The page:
The Great Balancing Act
A bank must have two sources of money in order to work:
The money that people, like you, entrust in checking, savings, CDs, and money market accounts
The bank’s own capital that it keeps on hand–called a “cash reserve”–just in case a whole bunch of customers decide they need to clean out their accounts all on the same day
With these two sources of capital, a bank will either make loans, offer lines of credit, or invest in securities. The strategy is to earn more money by charging or earning interest than the money would otherwise yield if it were just sitting in a bank vault.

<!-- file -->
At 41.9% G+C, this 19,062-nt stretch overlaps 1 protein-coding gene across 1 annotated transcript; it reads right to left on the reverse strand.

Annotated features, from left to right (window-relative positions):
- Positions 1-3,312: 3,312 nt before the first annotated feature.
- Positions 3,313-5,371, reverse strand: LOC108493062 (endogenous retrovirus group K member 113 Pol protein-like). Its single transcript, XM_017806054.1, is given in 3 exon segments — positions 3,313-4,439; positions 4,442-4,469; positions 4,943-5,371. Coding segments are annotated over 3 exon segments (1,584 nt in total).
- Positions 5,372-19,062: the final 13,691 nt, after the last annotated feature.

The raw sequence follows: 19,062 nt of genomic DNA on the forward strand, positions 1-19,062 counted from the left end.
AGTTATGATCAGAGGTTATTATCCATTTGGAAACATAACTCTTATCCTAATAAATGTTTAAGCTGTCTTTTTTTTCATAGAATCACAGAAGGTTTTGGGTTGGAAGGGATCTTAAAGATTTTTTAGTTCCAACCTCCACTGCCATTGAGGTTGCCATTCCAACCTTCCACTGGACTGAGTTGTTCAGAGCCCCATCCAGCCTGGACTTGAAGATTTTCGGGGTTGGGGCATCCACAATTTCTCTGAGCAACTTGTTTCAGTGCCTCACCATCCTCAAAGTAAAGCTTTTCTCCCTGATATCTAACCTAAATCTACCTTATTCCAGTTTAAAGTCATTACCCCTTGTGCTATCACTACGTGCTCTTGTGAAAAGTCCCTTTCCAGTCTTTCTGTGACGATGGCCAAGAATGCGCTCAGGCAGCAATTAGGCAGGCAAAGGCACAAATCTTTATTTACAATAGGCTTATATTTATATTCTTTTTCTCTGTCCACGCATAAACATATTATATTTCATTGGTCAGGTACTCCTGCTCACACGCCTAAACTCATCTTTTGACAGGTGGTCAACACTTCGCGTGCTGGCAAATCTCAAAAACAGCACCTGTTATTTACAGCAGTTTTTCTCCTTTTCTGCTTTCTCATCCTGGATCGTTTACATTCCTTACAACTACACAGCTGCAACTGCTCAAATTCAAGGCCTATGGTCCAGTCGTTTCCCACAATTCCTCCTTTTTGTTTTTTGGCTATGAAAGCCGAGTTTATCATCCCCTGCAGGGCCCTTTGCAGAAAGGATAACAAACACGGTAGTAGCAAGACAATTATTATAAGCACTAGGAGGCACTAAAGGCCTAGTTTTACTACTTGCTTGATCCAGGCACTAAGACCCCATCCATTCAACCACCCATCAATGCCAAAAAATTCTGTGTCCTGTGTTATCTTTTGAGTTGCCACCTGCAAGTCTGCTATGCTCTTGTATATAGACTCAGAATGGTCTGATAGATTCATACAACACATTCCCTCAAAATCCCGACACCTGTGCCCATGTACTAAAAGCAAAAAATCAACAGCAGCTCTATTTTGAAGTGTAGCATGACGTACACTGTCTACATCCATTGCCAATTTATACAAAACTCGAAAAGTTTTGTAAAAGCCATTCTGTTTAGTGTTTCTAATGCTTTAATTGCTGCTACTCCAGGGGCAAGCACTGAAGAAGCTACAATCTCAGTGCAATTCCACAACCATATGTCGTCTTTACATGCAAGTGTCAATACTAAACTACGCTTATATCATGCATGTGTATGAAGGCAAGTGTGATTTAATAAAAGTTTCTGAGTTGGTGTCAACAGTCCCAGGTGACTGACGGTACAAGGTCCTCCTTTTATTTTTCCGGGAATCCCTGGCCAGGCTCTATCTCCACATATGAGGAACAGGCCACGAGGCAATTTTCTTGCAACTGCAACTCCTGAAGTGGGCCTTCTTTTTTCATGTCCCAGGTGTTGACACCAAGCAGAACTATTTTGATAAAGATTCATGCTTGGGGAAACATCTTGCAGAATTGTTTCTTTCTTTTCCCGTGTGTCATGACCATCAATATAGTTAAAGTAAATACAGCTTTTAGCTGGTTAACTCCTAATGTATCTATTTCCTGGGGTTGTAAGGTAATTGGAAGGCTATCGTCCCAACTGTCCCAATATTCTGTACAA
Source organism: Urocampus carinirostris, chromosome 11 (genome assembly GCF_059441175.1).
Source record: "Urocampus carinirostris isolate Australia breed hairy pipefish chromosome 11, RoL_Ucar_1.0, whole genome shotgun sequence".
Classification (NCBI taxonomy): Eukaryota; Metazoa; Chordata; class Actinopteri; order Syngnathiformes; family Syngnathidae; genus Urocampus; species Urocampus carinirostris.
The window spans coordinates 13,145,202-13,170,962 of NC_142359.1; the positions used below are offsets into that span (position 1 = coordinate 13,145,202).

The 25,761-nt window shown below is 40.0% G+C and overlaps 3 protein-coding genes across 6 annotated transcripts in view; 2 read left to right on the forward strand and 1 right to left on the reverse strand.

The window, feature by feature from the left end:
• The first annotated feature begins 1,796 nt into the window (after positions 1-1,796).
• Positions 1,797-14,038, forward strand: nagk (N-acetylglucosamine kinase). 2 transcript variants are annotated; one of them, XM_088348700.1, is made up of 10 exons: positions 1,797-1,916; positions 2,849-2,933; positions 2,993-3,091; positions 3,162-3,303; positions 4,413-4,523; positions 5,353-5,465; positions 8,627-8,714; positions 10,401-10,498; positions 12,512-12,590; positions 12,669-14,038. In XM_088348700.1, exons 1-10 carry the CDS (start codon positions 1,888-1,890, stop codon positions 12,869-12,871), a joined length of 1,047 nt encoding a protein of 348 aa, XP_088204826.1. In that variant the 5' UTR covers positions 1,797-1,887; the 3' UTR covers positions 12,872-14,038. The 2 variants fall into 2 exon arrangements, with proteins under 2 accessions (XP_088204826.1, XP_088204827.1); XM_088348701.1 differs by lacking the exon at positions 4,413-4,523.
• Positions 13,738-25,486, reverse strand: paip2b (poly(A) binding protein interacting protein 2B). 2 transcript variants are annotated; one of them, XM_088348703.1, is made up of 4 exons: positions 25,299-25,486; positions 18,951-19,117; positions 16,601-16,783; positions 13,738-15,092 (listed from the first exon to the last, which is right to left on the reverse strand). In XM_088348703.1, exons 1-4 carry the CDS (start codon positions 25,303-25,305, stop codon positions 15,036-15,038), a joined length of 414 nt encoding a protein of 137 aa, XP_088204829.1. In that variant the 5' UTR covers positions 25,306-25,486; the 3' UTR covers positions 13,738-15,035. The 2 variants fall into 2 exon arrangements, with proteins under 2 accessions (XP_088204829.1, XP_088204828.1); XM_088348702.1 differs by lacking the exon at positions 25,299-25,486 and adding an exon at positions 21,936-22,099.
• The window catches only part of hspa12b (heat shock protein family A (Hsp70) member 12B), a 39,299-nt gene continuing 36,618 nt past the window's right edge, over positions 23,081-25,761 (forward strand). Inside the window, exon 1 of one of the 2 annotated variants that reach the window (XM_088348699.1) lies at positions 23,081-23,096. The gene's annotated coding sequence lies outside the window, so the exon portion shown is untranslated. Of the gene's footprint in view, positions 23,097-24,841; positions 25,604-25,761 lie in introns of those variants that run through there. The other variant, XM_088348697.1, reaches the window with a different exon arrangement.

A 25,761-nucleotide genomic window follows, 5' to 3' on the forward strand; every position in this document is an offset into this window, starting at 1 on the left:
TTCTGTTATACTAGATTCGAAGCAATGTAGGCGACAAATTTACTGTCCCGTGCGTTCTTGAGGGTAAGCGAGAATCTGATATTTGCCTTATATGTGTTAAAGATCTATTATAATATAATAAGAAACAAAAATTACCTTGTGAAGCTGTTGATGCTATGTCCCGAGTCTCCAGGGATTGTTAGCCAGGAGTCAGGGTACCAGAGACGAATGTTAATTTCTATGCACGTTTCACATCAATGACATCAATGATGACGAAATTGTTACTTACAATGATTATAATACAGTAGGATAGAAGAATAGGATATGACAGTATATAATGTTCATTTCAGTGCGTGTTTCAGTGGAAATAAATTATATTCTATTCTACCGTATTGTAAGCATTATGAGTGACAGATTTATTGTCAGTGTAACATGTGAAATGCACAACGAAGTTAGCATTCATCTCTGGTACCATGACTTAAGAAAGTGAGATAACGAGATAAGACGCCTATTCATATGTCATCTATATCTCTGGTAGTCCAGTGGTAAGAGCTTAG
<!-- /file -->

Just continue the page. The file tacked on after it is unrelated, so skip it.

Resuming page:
The following are some important characteristics about how the banking system works:
- A bank is required to keep a certain amount of “cash reserves” on hand to pay any depositors who want their money back.
- However, a bank may legally extend more credit than it actually has in cash reserves.
- A bank makes a profit by investing or lending money that is earning a higher rate of interest than it pays to its depositors.
- A bank also makes money by charging fees on the majority of its checking, loan, and credit card services.